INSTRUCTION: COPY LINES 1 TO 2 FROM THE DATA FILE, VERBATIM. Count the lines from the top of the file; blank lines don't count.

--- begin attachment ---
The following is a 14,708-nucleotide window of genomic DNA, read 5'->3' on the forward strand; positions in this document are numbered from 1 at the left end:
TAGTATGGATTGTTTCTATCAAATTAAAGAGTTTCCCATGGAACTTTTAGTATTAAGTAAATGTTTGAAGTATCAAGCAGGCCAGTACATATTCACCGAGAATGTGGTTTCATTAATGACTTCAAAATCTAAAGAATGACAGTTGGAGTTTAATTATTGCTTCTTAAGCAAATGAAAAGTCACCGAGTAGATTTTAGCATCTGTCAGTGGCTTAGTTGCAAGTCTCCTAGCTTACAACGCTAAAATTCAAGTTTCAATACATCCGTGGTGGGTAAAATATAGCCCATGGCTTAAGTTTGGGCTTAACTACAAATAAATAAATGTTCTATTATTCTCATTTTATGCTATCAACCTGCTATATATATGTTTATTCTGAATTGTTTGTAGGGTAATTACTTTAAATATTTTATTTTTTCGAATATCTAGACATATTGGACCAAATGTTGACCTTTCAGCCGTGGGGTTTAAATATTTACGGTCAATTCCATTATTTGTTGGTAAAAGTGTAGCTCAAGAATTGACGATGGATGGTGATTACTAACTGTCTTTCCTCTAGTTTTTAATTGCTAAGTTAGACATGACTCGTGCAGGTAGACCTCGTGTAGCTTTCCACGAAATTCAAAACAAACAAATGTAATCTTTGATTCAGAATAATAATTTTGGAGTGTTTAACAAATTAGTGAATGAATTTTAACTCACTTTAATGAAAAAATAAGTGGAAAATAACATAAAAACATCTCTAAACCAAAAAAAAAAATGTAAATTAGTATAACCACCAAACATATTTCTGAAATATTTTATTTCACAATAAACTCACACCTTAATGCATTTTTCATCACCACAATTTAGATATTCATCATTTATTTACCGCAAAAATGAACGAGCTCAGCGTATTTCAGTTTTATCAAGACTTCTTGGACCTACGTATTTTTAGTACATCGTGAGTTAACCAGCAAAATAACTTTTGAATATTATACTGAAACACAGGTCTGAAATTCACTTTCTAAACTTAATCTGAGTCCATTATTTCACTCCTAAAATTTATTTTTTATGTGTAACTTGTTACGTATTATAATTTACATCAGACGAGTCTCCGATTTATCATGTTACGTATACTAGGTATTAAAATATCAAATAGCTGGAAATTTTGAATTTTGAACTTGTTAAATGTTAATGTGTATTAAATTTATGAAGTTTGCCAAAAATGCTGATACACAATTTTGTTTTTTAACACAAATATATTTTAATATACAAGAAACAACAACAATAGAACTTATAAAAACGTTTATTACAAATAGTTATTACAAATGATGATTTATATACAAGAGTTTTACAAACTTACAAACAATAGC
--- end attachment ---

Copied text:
The following is a 14,708-nucleotide window of genomic DNA, read 5'->3' on the forward strand; positions in this document are numbered from 1 at the left end:
TAGTATGGATTGTTTCTATCAAATTAAAGAGTTTCCCATGGAACTTTTAGTATTAAGTAAATGTTTGAAGTATCAAGCAGGCCAGTACATATTCACCGAGAATGTGGTTTCATTAATGACTTCAAAATCTAAAGAATGACAGTTGGAGTTTAATTATTGCTTCTTAAGCAAATGAAAAGTCACCGAGTAGATTTTAGCATCTGTCAGTGGCTTAGTTGCAAGTCTCCTAGCTTACAACGCTAAAATTCAAGTTTCAATACATCCGTGGTGGGTAAAATATAGCCCATGGCTTAAGTTTGGGCTTAACTACAAATAAATAAATGTTCTATTATTCTCATTTTATGCTATCAACCTGCTATATATATGTTTATTCTGAATTGTTTGTAGGGTAATTACTTTAAATATTTTATTTTTTCGAATATCTAGACATATTGGACCAAATGTTGACCTTTCAGCCGTGGGGTTTAAATATTTACGGTCAATTCCATTATTTGTTGGTAAAAGTGTAGCTCAAGAATTGACGATGGATGGTGATTACTAACTGTCTTTCCTCTAGTTTTTAATTGCTAAGTTAGACATGACTCGTGCAGGTAGACCTCGTGTAGCTTTCCACGAAATTCAAAACAAACAAATGTAATCTTTGATTCAGAATAATAATTTTGGAGTGTTTAACAAATTAGTGAATGAATTTTAACTCACTTTAATGAAAAAATAAGTGGAAAATAACATAAAAACATCTCTAAACCAAAAAAAAAAATGTAAATTAGTATAACCACCAAACATATTTCTGAAATATTTTATTTCACAATAAACTCACACCTTAATGCATTTTTCATCACCACAATTTAGATATTCATCATTTATTTACCGCAAAAATGAACGAGCTCAGCGTATTTCAGTTTTATCAAGACTTCTTGGACCTACGTATTTTTAGTACATCGTGAGTTAACCAGCAAAATAACTTTTGAATATTATACTGAAACACAGGTCTGAAATTCACTTTCTAAACTTAATCTGAGTCCATTATTTCACTCCTAAAATTTATTTTTTATGTGTAACTTGTTACGTATTATAATTTACATCAGACGAGTCTCCGATTTATCATGTTACGTATACTAGGTATTAAAATATCAAATAGCTGGAAATTTTGAATTTTGAACTTGTTAAATGTTAATGTGTATTAAATTTATGAAGTTTGCCAAAAATGCTGATACACAATTTTGTTTTTTAACACAAATATATTTTAATATACAAGAAACAACAACAATAGAACTTATAAAAACGTTTATTACAAATAGTTATTACAAATGATGATTTATATACAAGAGTTTTACAAACTTACAAACAATAGC